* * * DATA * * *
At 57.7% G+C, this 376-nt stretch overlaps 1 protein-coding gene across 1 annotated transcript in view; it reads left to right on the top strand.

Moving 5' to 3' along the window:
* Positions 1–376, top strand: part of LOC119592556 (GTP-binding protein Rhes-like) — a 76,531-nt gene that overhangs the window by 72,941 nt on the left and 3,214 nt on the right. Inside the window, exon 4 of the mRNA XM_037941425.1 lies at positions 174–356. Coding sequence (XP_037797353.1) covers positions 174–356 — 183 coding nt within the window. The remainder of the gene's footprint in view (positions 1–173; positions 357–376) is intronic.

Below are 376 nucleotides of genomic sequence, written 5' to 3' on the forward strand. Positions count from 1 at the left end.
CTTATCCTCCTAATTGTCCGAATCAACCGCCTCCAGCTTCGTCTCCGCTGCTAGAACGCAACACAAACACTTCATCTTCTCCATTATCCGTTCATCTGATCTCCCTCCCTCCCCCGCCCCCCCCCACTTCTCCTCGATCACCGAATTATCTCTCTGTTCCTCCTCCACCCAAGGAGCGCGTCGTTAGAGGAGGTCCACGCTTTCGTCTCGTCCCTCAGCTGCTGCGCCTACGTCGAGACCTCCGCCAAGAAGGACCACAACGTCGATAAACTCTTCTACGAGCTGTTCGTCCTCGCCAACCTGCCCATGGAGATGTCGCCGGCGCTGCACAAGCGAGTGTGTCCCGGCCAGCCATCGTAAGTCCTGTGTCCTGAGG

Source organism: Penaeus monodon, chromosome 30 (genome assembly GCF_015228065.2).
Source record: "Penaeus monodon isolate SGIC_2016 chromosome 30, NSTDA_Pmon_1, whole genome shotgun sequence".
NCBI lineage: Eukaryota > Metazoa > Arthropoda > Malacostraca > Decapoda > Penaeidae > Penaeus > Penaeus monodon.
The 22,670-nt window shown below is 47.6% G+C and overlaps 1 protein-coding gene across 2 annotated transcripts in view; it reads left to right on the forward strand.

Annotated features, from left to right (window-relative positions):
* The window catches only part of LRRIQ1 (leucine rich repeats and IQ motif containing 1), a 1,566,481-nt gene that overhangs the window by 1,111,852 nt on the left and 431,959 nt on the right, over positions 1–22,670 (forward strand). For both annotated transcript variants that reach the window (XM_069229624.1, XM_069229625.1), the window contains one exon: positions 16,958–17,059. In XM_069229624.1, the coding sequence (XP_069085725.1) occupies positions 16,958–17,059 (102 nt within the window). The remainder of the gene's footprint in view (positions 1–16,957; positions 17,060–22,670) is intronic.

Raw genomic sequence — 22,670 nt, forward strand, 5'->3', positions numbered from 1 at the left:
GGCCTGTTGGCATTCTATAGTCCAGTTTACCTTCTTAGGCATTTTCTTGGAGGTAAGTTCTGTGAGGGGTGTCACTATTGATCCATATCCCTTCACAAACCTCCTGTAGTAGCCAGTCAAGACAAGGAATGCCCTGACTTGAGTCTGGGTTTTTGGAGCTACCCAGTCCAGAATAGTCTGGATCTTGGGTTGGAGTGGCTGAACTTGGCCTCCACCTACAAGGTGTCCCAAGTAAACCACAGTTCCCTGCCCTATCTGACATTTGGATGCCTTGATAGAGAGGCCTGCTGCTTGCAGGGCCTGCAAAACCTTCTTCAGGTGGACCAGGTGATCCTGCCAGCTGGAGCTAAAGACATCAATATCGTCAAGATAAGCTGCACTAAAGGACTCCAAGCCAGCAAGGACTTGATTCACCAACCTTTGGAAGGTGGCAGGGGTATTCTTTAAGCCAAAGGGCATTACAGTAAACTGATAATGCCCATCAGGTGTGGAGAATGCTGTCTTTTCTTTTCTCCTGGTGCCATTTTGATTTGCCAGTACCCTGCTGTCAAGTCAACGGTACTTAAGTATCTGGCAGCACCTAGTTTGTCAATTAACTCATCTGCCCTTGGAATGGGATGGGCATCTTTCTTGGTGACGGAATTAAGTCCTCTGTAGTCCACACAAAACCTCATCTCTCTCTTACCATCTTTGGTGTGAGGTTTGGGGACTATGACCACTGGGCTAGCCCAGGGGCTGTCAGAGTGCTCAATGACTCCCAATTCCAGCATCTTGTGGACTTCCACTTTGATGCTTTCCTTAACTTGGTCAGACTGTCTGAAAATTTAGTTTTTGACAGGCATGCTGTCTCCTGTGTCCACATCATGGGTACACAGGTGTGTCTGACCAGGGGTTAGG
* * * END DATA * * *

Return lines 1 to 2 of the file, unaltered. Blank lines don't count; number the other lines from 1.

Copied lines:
At 57.7% G+C, this 376-nt stretch overlaps 1 protein-coding gene across 1 annotated transcript in view; it reads left to right on the top strand.

Moving 5' to 3' along the window: